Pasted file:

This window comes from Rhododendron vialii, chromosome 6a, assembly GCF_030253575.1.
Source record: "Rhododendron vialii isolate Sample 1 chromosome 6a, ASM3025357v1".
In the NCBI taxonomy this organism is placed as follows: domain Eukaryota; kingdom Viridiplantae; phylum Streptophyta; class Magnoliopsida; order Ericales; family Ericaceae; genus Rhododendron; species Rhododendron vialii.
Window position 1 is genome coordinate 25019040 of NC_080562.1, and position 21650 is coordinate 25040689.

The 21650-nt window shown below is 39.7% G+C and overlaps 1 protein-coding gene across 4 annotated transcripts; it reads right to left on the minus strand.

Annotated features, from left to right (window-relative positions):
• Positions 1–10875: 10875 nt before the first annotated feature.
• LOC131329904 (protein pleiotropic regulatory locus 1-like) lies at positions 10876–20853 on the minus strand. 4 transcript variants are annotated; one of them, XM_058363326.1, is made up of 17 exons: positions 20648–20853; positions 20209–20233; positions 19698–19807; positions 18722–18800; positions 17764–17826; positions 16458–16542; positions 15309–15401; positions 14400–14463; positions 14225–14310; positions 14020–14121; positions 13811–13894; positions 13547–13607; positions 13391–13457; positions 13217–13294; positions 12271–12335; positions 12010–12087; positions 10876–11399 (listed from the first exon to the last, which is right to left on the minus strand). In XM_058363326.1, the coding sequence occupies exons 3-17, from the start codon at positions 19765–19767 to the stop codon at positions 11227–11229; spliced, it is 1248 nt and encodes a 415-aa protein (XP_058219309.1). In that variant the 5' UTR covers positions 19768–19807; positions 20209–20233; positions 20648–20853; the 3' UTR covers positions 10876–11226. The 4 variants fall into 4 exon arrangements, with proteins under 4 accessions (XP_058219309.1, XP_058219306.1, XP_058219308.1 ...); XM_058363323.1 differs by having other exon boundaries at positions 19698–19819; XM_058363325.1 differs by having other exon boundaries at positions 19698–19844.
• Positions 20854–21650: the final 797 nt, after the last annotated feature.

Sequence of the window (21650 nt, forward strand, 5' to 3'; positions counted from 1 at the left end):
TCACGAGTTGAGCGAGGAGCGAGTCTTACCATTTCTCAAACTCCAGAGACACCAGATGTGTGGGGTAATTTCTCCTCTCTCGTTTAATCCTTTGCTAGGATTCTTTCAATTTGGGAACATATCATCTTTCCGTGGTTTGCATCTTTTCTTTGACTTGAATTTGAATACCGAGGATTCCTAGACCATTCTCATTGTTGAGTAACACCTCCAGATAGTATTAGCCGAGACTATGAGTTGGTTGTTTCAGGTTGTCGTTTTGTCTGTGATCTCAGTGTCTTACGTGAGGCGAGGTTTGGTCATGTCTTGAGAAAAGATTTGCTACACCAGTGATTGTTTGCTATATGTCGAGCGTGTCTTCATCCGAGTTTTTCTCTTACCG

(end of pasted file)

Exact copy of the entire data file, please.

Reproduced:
This window comes from Rhododendron vialii, chromosome 6a, assembly GCF_030253575.1.
Source record: "Rhododendron vialii isolate Sample 1 chromosome 6a, ASM3025357v1".
In the NCBI taxonomy this organism is placed as follows: domain Eukaryota; kingdom Viridiplantae; phylum Streptophyta; class Magnoliopsida; order Ericales; family Ericaceae; genus Rhododendron; species Rhododendron vialii.
Window position 1 is genome coordinate 25019040 of NC_080562.1, and position 21650 is coordinate 25040689.

The 21650-nt window shown below is 39.7% G+C and overlaps 1 protein-coding gene across 4 annotated transcripts; it reads right to left on the minus strand.

Annotated features, from left to right (window-relative positions):
• Positions 1–10875: 10875 nt before the first annotated feature.
• LOC131329904 (protein pleiotropic regulatory locus 1-like) lies at positions 10876–20853 on the minus strand. 4 transcript variants are annotated; one of them, XM_058363326.1, is made up of 17 exons: positions 20648–20853; positions 20209–20233; positions 19698–19807; positions 18722–18800; positions 17764–17826; positions 16458–16542; positions 15309–15401; positions 14400–14463; positions 14225–14310; positions 14020–14121; positions 13811–13894; positions 13547–13607; positions 13391–13457; positions 13217–13294; positions 12271–12335; positions 12010–12087; positions 10876–11399 (listed from the first exon to the last, which is right to left on the minus strand). In XM_058363326.1, the coding sequence occupies exons 3-17, from the start codon at positions 19765–19767 to the stop codon at positions 11227–11229; spliced, it is 1248 nt and encodes a 415-aa protein (XP_058219309.1). In that variant the 5' UTR covers positions 19768–19807; positions 20209–20233; positions 20648–20853; the 3' UTR covers positions 10876–11226. The 4 variants fall into 4 exon arrangements, with proteins under 4 accessions (XP_058219309.1, XP_058219306.1, XP_058219308.1 ...); XM_058363323.1 differs by having other exon boundaries at positions 19698–19819; XM_058363325.1 differs by having other exon boundaries at positions 19698–19844.
• Positions 20854–21650: the final 797 nt, after the last annotated feature.

Sequence of the window (21650 nt, forward strand, 5' to 3'; positions counted from 1 at the left end):
TCACGAGTTGAGCGAGGAGCGAGTCTTACCATTTCTCAAACTCCAGAGACACCAGATGTGTGGGGTAATTTCTCCTCTCTCGTTTAATCCTTTGCTAGGATTCTTTCAATTTGGGAACATATCATCTTTCCGTGGTTTGCATCTTTTCTTTGACTTGAATTTGAATACCGAGGATTCCTAGACCATTCTCATTGTTGAGTAACACCTCCAGATAGTATTAGCCGAGACTATGAGTTGGTTGTTTCAGGTTGTCGTTTTGTCTGTGATCTCAGTGTCTTACGTGAGGCGAGGTTTGGTCATGTCTTGAGAAAAGATTTGCTACACCAGTGATTGTTTGCTATATGTCGAGCGTGTCTTCATCCGAGTTTTTCTCTTACCG